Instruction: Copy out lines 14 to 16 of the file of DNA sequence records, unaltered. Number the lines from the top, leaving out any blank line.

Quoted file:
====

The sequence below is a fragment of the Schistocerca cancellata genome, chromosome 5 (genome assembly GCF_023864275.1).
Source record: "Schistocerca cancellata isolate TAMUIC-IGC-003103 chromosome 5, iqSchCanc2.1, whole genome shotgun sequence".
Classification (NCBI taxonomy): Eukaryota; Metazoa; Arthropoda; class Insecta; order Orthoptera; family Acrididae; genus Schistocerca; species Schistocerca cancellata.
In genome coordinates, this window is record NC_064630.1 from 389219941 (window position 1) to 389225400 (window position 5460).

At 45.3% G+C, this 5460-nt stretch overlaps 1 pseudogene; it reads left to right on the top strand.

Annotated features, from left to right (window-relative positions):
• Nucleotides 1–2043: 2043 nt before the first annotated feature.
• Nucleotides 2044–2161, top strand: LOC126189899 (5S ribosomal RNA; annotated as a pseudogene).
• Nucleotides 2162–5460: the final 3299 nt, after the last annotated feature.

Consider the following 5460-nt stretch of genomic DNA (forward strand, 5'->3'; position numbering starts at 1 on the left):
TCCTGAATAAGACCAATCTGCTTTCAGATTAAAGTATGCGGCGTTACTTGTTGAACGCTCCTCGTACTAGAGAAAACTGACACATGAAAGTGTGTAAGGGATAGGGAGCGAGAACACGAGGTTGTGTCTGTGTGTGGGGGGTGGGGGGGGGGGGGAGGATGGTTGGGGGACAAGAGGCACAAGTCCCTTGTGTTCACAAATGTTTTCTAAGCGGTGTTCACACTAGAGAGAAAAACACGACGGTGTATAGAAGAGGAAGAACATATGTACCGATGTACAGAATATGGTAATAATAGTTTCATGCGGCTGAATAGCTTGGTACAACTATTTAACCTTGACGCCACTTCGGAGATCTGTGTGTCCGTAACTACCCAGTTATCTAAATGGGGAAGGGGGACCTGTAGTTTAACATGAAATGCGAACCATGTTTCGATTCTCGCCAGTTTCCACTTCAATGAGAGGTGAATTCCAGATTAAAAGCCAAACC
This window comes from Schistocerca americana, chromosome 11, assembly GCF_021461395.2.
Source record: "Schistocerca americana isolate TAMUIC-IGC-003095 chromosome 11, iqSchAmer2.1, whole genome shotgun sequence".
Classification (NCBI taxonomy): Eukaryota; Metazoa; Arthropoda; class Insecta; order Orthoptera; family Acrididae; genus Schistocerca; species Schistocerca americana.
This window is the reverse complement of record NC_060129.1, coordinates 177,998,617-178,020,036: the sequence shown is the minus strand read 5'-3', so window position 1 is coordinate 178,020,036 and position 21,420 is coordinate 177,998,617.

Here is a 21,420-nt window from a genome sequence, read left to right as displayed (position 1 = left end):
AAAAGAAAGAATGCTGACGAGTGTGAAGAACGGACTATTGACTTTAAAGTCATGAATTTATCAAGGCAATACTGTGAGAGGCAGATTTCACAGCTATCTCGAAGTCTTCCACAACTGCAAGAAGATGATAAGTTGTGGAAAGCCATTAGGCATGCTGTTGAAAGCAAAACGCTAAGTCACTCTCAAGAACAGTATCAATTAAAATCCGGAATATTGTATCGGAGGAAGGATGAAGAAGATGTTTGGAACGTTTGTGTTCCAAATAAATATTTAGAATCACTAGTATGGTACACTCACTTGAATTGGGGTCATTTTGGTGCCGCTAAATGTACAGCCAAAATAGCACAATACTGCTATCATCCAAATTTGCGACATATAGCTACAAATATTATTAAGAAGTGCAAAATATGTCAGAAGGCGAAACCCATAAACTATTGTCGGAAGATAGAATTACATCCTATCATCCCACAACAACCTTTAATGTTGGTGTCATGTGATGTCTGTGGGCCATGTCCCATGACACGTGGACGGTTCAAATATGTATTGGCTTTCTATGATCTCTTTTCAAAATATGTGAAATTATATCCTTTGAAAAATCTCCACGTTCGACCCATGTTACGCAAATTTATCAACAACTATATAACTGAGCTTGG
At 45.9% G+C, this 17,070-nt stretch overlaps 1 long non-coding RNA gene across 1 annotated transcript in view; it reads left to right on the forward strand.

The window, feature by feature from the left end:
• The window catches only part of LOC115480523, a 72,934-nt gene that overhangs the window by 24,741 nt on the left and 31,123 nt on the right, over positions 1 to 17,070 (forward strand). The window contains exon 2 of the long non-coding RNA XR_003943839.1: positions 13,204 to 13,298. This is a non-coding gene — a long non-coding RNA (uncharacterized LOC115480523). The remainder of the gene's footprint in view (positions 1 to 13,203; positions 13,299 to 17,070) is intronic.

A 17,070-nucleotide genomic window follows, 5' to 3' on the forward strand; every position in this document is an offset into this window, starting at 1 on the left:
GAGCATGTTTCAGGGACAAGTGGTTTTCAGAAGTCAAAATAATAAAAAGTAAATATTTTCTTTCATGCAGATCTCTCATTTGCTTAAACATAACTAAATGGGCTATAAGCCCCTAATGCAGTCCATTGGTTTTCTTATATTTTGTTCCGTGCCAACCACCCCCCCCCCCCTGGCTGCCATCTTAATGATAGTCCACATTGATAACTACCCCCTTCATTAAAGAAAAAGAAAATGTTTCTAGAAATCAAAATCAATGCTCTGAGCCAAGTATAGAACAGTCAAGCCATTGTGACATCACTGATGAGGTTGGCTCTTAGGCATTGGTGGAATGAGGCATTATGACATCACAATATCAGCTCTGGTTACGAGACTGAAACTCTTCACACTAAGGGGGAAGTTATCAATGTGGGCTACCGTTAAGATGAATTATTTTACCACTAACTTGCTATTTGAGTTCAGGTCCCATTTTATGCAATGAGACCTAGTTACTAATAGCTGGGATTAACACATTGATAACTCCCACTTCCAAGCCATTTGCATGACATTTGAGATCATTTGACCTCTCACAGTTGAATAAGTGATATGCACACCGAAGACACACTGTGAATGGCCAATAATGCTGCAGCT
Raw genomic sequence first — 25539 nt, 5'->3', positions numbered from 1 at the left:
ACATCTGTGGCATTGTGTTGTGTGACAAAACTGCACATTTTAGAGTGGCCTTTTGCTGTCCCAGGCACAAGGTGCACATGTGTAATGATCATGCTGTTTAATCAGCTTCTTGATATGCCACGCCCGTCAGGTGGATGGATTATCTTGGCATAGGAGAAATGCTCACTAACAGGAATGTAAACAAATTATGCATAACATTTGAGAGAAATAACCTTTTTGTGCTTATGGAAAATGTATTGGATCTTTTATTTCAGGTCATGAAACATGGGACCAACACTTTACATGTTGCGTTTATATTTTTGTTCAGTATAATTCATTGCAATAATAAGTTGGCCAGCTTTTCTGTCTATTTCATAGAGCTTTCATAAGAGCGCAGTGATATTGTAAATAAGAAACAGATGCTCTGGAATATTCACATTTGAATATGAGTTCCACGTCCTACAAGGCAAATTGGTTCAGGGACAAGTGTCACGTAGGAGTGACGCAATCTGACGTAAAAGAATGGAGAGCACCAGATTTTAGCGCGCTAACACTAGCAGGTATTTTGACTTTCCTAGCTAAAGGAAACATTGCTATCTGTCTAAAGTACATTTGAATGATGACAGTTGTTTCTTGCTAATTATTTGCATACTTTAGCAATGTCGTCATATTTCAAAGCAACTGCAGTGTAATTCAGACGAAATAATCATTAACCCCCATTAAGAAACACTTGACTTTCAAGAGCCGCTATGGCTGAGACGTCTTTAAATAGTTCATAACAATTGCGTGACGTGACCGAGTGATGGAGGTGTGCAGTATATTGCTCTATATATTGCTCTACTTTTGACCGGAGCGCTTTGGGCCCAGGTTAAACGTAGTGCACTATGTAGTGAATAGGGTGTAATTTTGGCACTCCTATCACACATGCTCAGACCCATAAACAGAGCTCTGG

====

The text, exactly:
Classification (NCBI taxonomy): Eukaryota; Metazoa; Arthropoda; class Insecta; order Orthoptera; family Acrididae; genus Schistocerca; species Schistocerca americana.
This window is the reverse complement of record NC_060129.1, coordinates 177,998,617-178,020,036: the sequence shown is the minus strand read 5'-3', so window position 1 is coordinate 178,020,036 and position 21,420 is coordinate 177,998,617.

Here is a 21,420-nt window from a genome sequence, read left to right as displayed (position 1 = left end):